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High-profile Cisco officials who have left recently amidst shifting tides at the company
Paul Mountford, senior vice president of global enterprise sales, left Cisco this week to spend more time with family, according to the company. A longtime Cisco veteran, Mountford is the latest high-profile executive to leave the company within the past year. Here are 10 of those highly visible Cisco executives who have departed.
Paul Mountford is the latest executive to depart. A 16-year Cisco veteran, Mountford led global enterprise sales. But he’s leaving to spend more time with his family in the U.K., and his duties will now be assumed by Nick Adamo, senior vice president of service provider sales.
Amanda Jobbins left Cisco earlier this month as vice president of global partner marketing to, like Mountford, spend more time with family. Both Jobbins and Mountford are from the UK. Jobbins was in her role for only a year, having replaced Luanne Tierney, who took a similar position at rival Juniper.
Also looking to spend more time with family is Keith Goodwin, who retired from Cisco earlier this month. Goodwin had led Cisco’s Worldwide Partner Organization for seven years, helping to shape it into one of the most prolific and enviable channel structures in the industry.
Ned Hooper left Cisco in June during a management shake-up. As Chief Strategy Officer, Hooper was instrumental in many acquisitions, both good and bad: Tandberg, WebEx, Airespace, Starent and NDS; but also Pure Digital, maker of the Flip videocam that Cisco killed, and PostPath, a SaaS-based email service that Cisco eventually shuttered. After 13 years at Cisco, Hooper left to become a principal investor and form an independent investment partnership company.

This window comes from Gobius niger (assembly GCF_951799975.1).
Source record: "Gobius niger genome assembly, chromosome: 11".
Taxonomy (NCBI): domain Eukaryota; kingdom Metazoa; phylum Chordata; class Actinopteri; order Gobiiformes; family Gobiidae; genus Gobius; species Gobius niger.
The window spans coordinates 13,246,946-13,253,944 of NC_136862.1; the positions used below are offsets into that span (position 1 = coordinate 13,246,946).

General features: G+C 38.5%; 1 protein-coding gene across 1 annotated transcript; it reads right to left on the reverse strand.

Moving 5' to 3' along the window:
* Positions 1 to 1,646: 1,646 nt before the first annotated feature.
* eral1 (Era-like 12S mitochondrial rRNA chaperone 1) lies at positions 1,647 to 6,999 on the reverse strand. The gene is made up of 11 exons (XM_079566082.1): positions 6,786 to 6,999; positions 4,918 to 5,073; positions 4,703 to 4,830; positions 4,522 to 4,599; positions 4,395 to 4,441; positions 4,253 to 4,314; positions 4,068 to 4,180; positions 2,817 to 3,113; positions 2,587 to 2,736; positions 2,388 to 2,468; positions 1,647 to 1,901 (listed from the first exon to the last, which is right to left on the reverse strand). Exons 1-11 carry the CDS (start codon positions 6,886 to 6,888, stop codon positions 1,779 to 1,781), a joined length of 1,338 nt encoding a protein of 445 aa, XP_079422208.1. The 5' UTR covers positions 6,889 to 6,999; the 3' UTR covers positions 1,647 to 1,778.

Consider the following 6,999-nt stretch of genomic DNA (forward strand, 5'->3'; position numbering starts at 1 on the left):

Laura Ipsen had been Cisco’s senior vice president and general manager of Connected Energy, the business unit responsible for the company's smart grid utility networking strategy. Before that, Ipsen had managed the company's Global Policy and Government Affairs division. She left Cisco in February to become corporate vice president of Microsoft’s Worldwide Public Sector organization.
Praveen Akkiraju left his post as Cisco’s senior vice president and general manager of the Network Services Technology Group to become CEO of VCE, the data center joint venture company formed by Cisco, EMC, VMware and Intel. So while technically Akkiraju did leave Cisco, he didn’t go far. Should VCE, which is unprofitable after three years in business and facing increasing competition from its own venture companies, fizzle or dissolve, Akkiraju could be pulled back into the mother ship.
Also not going far – or expected to soon return, actually -- is Brett Galloway, who took a year-long leave of absence effective October 2011. Galloway is senior vice president of Cisco’s Network Services Group, in charge of wireless, security and enterprise routing operations. But he, too, expressed a desire to spend more time with family. Time’s almost up…
Tom Gillis, formerly vice president of Cisco’s security technologies business unit, left the company last fall to purse an entrepreneurial opportunity. Gillis had spearheaded Cisco's security engineering direction, including the SecureX architecture announced earlier in 2011. He was replaced by Chris Young, formerly a senior vice president at VMware, who heads the new Cisco Security Group.
Brad Hedlund was a Cisco engineer and data center architect when he left the company in October 2011 to join rival Dell. Hedlund had been at Cisco since May of 2006 when he jumped over from a Chicago law firm where he was a network architect. At Dell, Hedlund is in charge of the company’s enterprise networking products strategy, which includes the Force10 gear Dell acquired 13 months ago.
Manny Rivelo, a 19-year Cisco veteran, left the company for application acceleration rival F5 in October, 2011. Rivelo had been Cisco's senior vice president of engineering operations and systems. He left to become F5's senior vice president of security and strategic solutions.
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